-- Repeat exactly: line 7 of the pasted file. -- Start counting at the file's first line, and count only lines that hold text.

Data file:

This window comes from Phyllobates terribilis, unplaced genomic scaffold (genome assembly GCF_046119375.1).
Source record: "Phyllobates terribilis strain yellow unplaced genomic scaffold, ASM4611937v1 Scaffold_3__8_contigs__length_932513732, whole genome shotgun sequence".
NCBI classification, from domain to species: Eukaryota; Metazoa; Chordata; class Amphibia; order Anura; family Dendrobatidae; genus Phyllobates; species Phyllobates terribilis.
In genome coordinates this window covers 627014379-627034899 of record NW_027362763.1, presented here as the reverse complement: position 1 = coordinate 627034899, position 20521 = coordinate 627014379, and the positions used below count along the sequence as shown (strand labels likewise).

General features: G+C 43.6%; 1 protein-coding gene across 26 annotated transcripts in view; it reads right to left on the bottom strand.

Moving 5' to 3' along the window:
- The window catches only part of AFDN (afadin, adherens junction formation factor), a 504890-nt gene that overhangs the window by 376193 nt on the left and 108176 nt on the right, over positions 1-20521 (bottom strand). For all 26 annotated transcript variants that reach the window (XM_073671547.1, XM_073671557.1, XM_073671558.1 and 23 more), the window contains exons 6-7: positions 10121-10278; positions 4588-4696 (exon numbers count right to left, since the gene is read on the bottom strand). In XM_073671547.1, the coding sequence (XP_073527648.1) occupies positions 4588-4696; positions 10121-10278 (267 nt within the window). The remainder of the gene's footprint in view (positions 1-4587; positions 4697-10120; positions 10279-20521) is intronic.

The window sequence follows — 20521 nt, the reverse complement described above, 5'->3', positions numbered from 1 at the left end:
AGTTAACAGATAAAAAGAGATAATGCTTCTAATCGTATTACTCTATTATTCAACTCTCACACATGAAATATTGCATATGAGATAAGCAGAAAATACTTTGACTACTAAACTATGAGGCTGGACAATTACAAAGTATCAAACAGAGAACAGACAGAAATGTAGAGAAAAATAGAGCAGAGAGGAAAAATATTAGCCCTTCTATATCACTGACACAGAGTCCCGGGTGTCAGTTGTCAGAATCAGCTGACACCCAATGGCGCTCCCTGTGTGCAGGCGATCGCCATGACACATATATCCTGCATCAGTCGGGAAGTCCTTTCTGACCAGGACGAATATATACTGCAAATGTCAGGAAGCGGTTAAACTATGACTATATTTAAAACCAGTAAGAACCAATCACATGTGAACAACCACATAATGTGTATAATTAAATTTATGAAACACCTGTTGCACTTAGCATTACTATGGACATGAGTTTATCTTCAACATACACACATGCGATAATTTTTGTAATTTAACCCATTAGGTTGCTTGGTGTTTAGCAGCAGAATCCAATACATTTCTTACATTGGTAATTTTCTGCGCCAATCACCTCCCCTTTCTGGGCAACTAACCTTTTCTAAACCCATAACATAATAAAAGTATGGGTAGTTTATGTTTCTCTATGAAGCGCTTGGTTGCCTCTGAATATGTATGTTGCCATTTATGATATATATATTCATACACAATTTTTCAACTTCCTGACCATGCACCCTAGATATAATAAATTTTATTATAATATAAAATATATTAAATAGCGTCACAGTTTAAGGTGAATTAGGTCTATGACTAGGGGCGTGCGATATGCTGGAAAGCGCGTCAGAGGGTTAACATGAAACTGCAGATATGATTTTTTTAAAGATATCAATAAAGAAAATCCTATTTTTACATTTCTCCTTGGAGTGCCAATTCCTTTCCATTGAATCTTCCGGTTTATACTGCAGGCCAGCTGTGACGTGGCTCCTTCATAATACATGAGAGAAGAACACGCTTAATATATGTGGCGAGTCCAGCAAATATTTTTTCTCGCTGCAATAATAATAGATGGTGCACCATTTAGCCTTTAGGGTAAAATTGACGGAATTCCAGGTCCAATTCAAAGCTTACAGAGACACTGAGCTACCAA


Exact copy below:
- The window catches only part of AFDN (afadin, adherens junction formation factor), a 504890-nt gene that overhangs the window by 376193 nt on the left and 108176 nt on the right, over positions 1-20521 (bottom strand). For all 26 annotated transcript variants that reach the window (XM_073671547.1, XM_073671557.1, XM_073671558.1 and 23 more), the window contains exons 6-7: positions 10121-10278; positions 4588-4696 (exon numbers count right to left, since the gene is read on the bottom strand). In XM_073671547.1, the coding sequence (XP_073527648.1) occupies positions 4588-4696; positions 10121-10278 (267 nt within the window). The remainder of the gene's footprint in view (positions 1-4587; positions 4697-10120; positions 10279-20521) is intronic.